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PTAB Proceedings Hosted by BPLA and Suffolk University Law School
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2017 Ⓒ Boston Patent Law Association
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On April 4, 2017, the BPLA and Suffolk University Law School’s Intellectual Property Concentration co-hosted live proceedings of the Trademark Trial & Appeal Board (“TTAB”) and the Patent Trial & Appeal Board (“PTAB”). PTAB Proceeding
Petition for Inter Partes Review (“IPR”) of U.S. Patent No. 8,510,045 (“the ‘045 Patent”). Petitioner, Texas Association of REALTORS®, and Patent Owner, IP3 Series 100 of Allied Security Trust I, presented oral argument before Administrative Patent Judges Thomas Giannetti, Justin Arbes and Robert Kinder. Petitioner presented arguments with regard to the unpatentability of claims 1-28 of the ‘045 Patent and deficiencies in the Patent Owner’s motion to amend to add proposed substitute claims 29-31. The Invention
The invention claimed in the ‘045 Patent is a method and system for displaying points of interest (POIs) on a digital map. More particularly, the invention relates to mapping on electronic devices (such as smart phones and handheld computing devices like iPhones and Droids, or GPS navigation devices such as Magellan and Garmin that display a digital map and combining search results (i.e., a query resulting in one or more POIs) with an arbitrary region of a digital map selected by a user. (POIs, for example, can be coffee shops, restaurants, movie theaters, businesses or attractions that someone is searching for). In one embodiment, the mapping application may display a route over a dozen streets from point A to point B, making the "selected region" the dozen streets comprising the route. The user may then manipulate the selected route-based-region and display only POIs contained within the newly-defined region resulting from the user's manipulation. Oral Arguments
The Petitioner argued that the ‘045 Patent’s claims were well known in the prior art by the teachings of O’Clair, Tadman, Reed, Rasmussen, Pop and Frost. The O’Clair Patent describes searching for points-of-interest and displaying those points-of-interest on a digital map. While Tadman describes user-defined destination search areas which may take the form of polygons, and returning search results located within those polygons, Rasmussen discloses user interface features and image tiling pertinent to some of the other claims and Popp describes an “interactive media display system” which includes “a touch-sensitive display surface configured to display a geographic map and receive a gesture input generated by a user on the touch-sensitive display surface while the geographic map is displayed” to “defin[e] a selected geographic area on the geographic map.” The Petitioner argued that the combined teachings in the O’Clair and Reed patents as well as four published applications render the claims of the ‘045 Patent obvious. The Patent Owner rebutted the prior art arguments by claiming that the ‘045 Patent differentiates itself from O’Clair and Tadman by allowing the user to conduct “one or more search results whose geographic coordinates are within the user defined geographic region” while O’Clair provides for “ranked identified businesses.” Furthermore, the Patent Owner relied on an argument made in support of their proposed amended claims 29-31 to limit the scope of the ‘045 Patent by providing that a user search delimits the region of a digital map while the prior art does not.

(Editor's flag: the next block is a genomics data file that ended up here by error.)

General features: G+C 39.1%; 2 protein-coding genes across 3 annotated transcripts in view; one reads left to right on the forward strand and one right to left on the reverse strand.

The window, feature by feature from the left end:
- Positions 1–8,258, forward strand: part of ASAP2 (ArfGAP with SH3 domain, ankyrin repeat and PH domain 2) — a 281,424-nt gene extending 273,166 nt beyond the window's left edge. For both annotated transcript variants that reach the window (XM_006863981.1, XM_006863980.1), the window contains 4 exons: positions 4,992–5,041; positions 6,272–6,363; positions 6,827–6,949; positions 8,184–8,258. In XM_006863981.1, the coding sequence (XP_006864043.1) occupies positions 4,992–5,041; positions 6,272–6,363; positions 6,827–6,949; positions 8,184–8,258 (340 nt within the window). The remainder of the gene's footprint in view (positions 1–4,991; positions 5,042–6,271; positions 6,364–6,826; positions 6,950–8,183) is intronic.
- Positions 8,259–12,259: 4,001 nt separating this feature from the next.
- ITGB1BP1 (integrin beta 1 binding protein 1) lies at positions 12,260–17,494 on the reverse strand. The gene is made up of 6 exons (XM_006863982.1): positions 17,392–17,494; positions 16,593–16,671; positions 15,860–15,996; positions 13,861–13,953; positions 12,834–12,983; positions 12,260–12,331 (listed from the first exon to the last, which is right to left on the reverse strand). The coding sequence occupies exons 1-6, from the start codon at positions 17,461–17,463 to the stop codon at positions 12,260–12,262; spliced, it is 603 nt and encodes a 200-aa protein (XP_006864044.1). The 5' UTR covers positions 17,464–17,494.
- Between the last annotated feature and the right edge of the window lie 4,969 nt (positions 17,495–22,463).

By Michael Clancy, Juris Doctor Candidate 2017
NEWSLETTER ARCHIVE
Volume 48, Issue 2
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Message from the President Monica Grewal
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Report of the Giles Rich Moot Court Competition
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< Back
The BPLA Files Amicus Curiae Brief in Wi-Fi One, LLC v. Broadcom Corp.
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Announcement of 7th Annual Invented Here! Program
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Annual Judges Dinner
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BPLA’S 2017 Annual Writing Competition Is Now Accepting Entries
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IP Due Diligence: The Five Questions You Must Ask in Corporate Transactions
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BPLA Committee Report
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Undiscovered “discovery”: Measures available in European civil law systems to obtain evidence in possession of the counterpart
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Report from the NYIPLA Section 101 Forum 2017
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Limitations on Enforceability of Patent Rights
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PTAB Proceedings Hosted by BPLA and Suffolk University Law School
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2 Ways Courts Approach Willful Infringement After Halo
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4 Factors Influencing Enhanced Damages After Halo
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Trademarks and Bankruptcy – The Difficult Mission to Harmonize Continues
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Message from the Editor-in-Chief
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Members on the Move
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